Mississippi Water Crisis is a Roller Coaster Ride

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Residents of some water-starved neighborhoods in Jackson, Miss., use any container to hold provided potable water for bathroom use, Monday, Feb. 22, 2021. Rising temperatures have melted the snow and ice in Mississippi but tens of thousands of people still had little or no water service, with some waiting a week for restoration since the outages began during an extended freeze. (AP Photo/Rogelio V. Solis)
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America’s water system is crumbling. For days on end, and months on out; Jackson, MS was one of the cities to have been hit the hardest when it came to losing water. According to Good Morning America, the aging infrastructure of the city’s water pipes, changes in weather patterns and lack of resources, have contributed to inconsistent access to clean water for decades. Two trillion infrastructure plan that would fix several looming infrastructure issues across the country. Among them would be replacing all lead pipes carrying drinking water.

According to the U.S. Census Bureau, Jackson, MS has over 82 percent of Black population. As stated on www.wbur.org by Donna Ladd; she talks about a 2013 study that warned them about the water supply in Jackson. So they already knew about these things and the conditions of them. Also considering the fact that there is a systematic breakdown in the willingness to actually do something about it. Ladd goes into how the city still has a huge land mass with outdated pipes under them. They can not pay or afford to keep up with the systematic breakdown of federal, state and local municipal areas being able to work together on basic things like infrastructure.

Sean Taylor has been a resident of Jackson six years, and a part of Omega Psi Phi fraternity organization two years. While being amongst brotherhood, Taylor and his organization are always donating and willing to give to the people in Jackson during the water crisis.

“Trying to prepare to not have water for however long is hard because when you go to the store to buy cases of water, you are trying to get enough for yourself while also trying to save some for others,” Taylor said. “So not only did my brothers and I get cases for ourselves, we set up an area where people can come to get the supplies they need as far as: water, house supplies, and food during these hard times.”

Taylor also stated; that he feels since nobody really wants to help provide for the people who actually need help, then as a community of brotherhood and sisterhood, we all should take care of one another.

Catherine Coleman-Flowers said on www.wbur.org that those people who never got the infrastructure should get it first. “So, I mean, in this conversation we were talking about municipalities when most of the United States is rural,” Coleman-Flowers said. Rural means relating to, or characteristic of a countryside rather than a town. With this definition of rural; Coleman-Flowers stated that most of these rural areas are not in municipalities, and asked if they should still be denied access to infrastructure, especially water and wastewater infrastructure?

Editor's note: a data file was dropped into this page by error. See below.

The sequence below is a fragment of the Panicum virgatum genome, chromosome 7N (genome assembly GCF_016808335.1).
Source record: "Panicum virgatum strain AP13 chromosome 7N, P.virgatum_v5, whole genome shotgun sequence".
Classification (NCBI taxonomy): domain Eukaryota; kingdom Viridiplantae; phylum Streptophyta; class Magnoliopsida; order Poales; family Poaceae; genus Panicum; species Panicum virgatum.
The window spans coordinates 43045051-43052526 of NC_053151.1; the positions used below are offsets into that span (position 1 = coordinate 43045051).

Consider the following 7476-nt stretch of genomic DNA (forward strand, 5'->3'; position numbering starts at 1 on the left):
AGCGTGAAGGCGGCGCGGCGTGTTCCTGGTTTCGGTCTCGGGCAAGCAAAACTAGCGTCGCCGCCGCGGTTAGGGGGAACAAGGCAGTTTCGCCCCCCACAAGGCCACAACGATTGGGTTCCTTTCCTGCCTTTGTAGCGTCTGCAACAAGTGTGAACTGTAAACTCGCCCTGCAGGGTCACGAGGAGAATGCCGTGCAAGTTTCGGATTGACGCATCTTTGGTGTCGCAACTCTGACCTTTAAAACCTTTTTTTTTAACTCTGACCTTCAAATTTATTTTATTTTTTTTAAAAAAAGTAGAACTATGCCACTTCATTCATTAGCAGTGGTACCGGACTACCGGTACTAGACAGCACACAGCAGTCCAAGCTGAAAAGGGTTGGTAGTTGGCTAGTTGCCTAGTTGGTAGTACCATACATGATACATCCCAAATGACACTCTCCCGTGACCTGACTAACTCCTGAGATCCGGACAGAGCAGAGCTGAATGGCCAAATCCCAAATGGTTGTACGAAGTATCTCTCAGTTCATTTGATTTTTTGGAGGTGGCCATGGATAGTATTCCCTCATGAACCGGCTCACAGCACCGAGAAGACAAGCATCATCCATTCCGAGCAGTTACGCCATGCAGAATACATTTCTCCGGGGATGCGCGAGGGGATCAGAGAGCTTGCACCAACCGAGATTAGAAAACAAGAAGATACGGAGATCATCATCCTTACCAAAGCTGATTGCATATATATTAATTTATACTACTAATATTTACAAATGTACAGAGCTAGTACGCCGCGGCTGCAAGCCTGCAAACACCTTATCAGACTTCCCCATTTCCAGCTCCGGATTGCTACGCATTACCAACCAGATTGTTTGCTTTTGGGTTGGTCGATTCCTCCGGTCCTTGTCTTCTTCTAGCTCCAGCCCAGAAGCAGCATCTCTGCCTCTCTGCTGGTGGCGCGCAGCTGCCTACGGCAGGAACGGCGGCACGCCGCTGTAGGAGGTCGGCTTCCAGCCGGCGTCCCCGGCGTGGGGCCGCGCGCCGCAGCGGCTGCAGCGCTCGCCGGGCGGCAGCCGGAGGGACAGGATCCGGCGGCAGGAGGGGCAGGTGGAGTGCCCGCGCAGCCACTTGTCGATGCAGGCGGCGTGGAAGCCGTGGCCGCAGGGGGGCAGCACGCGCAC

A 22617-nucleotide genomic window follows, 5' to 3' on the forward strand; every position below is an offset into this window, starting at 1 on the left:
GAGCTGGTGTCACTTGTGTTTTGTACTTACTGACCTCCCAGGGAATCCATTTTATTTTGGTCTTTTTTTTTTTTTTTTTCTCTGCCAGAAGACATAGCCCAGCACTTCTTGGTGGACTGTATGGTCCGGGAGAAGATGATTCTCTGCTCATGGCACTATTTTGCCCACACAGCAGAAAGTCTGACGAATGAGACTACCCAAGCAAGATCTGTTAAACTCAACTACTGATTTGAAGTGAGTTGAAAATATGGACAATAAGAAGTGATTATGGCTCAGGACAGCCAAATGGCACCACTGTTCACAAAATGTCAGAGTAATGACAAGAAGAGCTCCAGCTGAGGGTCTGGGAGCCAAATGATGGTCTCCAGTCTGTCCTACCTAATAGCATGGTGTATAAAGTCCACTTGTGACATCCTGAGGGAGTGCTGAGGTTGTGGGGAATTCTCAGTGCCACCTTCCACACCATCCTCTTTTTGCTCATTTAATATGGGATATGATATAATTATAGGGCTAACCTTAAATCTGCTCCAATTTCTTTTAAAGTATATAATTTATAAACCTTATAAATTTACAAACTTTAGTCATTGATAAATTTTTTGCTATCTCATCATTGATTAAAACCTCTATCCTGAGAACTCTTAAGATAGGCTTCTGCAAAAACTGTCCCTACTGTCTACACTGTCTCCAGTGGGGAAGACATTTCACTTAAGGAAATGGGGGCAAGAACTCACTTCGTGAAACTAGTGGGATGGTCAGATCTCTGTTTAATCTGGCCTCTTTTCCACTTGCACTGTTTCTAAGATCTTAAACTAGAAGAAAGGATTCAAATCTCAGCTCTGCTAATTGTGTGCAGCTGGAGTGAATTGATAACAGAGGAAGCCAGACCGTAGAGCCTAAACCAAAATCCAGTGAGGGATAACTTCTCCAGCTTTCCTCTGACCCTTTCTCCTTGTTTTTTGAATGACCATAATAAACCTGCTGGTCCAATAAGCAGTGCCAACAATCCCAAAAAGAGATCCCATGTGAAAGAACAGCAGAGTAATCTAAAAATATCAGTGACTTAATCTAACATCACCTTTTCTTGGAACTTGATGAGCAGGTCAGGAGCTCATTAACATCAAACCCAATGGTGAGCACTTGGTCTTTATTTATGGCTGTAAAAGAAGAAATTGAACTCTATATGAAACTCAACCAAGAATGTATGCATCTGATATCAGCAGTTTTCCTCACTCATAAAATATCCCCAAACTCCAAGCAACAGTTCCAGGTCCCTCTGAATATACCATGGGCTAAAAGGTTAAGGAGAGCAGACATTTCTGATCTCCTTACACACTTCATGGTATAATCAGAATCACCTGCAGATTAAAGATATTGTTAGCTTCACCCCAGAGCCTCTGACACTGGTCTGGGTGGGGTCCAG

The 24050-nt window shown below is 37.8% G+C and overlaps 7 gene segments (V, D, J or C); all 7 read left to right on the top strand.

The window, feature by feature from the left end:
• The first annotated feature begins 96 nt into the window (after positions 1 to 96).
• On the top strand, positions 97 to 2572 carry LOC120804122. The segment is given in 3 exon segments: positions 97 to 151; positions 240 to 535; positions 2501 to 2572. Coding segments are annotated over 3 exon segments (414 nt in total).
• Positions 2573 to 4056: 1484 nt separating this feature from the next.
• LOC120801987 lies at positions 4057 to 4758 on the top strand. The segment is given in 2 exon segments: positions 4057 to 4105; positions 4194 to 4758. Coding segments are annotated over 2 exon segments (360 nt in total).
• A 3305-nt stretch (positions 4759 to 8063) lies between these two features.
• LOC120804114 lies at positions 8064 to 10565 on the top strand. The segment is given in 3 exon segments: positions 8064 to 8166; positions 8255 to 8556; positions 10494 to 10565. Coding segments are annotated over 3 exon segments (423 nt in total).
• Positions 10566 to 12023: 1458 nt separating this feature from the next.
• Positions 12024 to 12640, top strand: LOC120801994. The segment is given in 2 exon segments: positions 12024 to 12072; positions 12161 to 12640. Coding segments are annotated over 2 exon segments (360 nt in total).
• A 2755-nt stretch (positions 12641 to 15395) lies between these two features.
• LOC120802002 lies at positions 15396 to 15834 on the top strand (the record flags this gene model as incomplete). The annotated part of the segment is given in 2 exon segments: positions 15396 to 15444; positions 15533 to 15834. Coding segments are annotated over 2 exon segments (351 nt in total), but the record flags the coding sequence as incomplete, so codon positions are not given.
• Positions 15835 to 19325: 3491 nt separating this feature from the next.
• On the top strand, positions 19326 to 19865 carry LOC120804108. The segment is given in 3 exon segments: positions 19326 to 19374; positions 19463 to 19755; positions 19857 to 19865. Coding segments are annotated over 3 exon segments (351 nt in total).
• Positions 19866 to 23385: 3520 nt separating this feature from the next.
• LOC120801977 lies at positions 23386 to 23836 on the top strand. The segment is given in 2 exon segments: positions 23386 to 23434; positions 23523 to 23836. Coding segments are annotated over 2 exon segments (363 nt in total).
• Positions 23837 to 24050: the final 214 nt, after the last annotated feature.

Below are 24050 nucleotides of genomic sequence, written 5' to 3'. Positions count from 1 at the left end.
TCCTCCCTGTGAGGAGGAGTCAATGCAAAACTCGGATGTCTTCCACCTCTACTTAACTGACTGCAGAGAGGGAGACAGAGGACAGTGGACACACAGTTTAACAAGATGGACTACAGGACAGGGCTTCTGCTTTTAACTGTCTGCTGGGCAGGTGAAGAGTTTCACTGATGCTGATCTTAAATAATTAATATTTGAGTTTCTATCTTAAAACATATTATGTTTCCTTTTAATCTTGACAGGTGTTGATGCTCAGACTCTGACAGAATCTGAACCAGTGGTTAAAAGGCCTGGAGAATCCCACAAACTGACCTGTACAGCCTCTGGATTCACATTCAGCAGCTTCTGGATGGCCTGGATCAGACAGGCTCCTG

A resident of Bentonia, Ms., elderly couple, who lives about 45 minutes outside of Jackson share the same problems, if not worse. Luther and Verline Jackson said it was hard for them to maintain not only their hygiene and adjusting to new found living conditions; but being unable to communicate with their children and grandchildren up north.

“My wife and I live out in the rural area of Bentonia where there is nothing but trees and woodland creatures, which isn’t too far from Jackson and Yazoo City, but our resources are hard. Considering the fact we both have medical conditions that hinder us from doing the things we used to do as if we were younger,”  Luther Jackson said. “You know, we all got out here and we take care of each other by looking out for each other because that’s what married folks do; take care of each other during hard times and know we are going to get through it.”

Verline Jackson stated that her family up north was so worried that they wanted them to move back up to St.Louis even if they have to come down here and move us. “My children and grandchildren were so concerned and I love them dearly for that, but I told them that we are doing just fine for two old people out in the woods,” Verline said.

The Mayor Chokwe Antar Lumumba made a comment on the structural challenges of paying for deferred infrastructure maintenance and legacy costs. “This is because resources are often stripped from the city of Jackson. We don’t enjoy the commensurate support that the city provides the state,” Lumumba stated.

According to www.brookings.edu, Jackson’s crisis is tied to its inability to proactively invest in infrastructure upgrades. This inability stems from its ongoing economic and fiscal difficulties; a challenge that many other localities and water utilities face. In addition to a declining population, Jackson’s high percentage of low-income residents, in one of the poorest states in the country, limits steady and predictable revenues for public services. This includes drinking water wastewater. Simply charging more for these services is not easy either, given widespread affordability issues. Mayor Lumumba has attempted to address these issues through new revenue sources.

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